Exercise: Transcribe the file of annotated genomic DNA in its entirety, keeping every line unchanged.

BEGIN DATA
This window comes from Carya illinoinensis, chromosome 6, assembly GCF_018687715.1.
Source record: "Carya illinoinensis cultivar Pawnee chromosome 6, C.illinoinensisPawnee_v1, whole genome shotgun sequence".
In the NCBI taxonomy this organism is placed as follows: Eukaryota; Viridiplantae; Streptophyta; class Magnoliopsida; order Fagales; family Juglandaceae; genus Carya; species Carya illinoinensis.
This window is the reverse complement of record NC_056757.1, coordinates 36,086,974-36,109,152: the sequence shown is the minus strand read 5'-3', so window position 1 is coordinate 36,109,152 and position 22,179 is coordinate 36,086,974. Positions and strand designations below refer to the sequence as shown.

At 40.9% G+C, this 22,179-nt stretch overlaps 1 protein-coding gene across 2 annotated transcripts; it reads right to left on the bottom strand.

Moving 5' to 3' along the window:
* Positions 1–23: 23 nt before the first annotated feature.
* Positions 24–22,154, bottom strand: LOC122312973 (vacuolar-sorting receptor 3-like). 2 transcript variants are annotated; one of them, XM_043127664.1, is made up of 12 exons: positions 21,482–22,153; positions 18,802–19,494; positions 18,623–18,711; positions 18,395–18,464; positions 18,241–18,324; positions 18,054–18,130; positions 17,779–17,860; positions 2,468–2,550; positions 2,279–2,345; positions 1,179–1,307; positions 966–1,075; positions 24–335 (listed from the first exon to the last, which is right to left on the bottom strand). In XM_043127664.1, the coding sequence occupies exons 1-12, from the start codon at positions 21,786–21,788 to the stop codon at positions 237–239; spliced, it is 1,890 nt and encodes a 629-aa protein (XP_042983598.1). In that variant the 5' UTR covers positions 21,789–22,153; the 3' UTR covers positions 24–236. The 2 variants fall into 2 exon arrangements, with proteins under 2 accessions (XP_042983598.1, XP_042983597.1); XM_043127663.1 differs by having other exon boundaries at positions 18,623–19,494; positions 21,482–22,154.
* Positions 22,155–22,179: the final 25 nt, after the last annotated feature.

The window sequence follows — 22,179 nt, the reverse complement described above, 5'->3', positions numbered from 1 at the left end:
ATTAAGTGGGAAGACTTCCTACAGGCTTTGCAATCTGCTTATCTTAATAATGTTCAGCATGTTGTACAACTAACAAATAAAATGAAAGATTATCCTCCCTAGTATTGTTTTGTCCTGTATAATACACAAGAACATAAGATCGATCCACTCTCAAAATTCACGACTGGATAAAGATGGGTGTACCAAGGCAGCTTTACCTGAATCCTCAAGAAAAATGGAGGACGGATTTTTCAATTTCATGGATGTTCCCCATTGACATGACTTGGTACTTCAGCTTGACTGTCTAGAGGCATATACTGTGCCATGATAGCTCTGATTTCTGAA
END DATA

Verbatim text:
This window comes from Carya illinoinensis, chromosome 6, assembly GCF_018687715.1.
Source record: "Carya illinoinensis cultivar Pawnee chromosome 6, C.illinoinensisPawnee_v1, whole genome shotgun sequence".
In the NCBI taxonomy this organism is placed as follows: Eukaryota; Viridiplantae; Streptophyta; class Magnoliopsida; order Fagales; family Juglandaceae; genus Carya; species Carya illinoinensis.
This window is the reverse complement of record NC_056757.1, coordinates 36,086,974-36,109,152: the sequence shown is the minus strand read 5'-3', so window position 1 is coordinate 36,109,152 and position 22,179 is coordinate 36,086,974. Positions and strand designations below refer to the sequence as shown.

At 40.9% G+C, this 22,179-nt stretch overlaps 1 protein-coding gene across 2 annotated transcripts; it reads right to left on the bottom strand.

Moving 5' to 3' along the window:
* Positions 1–23: 23 nt before the first annotated feature.
* Positions 24–22,154, bottom strand: LOC122312973 (vacuolar-sorting receptor 3-like). 2 transcript variants are annotated; one of them, XM_043127664.1, is made up of 12 exons: positions 21,482–22,153; positions 18,802–19,494; positions 18,623–18,711; positions 18,395–18,464; positions 18,241–18,324; positions 18,054–18,130; positions 17,779–17,860; positions 2,468–2,550; positions 2,279–2,345; positions 1,179–1,307; positions 966–1,075; positions 24–335 (listed from the first exon to the last, which is right to left on the bottom strand). In XM_043127664.1, the coding sequence occupies exons 1-12, from the start codon at positions 21,786–21,788 to the stop codon at positions 237–239; spliced, it is 1,890 nt and encodes a 629-aa protein (XP_042983598.1). In that variant the 5' UTR covers positions 21,789–22,153; the 3' UTR covers positions 24–236. The 2 variants fall into 2 exon arrangements, with proteins under 2 accessions (XP_042983598.1, XP_042983597.1); XM_043127663.1 differs by having other exon boundaries at positions 18,623–19,494; positions 21,482–22,154.
* Positions 22,155–22,179: the final 25 nt, after the last annotated feature.

The window sequence follows — 22,179 nt, the reverse complement described above, 5'->3', positions numbered from 1 at the left end:
ATTAAGTGGGAAGACTTCCTACAGGCTTTGCAATCTGCTTATCTTAATAATGTTCAGCATGTTGTACAACTAACAAATAAAATGAAAGATTATCCTCCCTAGTATTGTTTTGTCCTGTATAATACACAAGAACATAAGATCGATCCACTCTCAAAATTCACGACTGGATAAAGATGGGTGTACCAAGGCAGCTTTACCTGAATCCTCAAGAAAAATGGAGGACGGATTTTTCAATTTCATGGATGTTCCCCATTGACATGACTTGGTACTTCAGCTTGACTGTCTAGAGGCATATACTGTGCCATGATAGCTCTGATTTCTGAA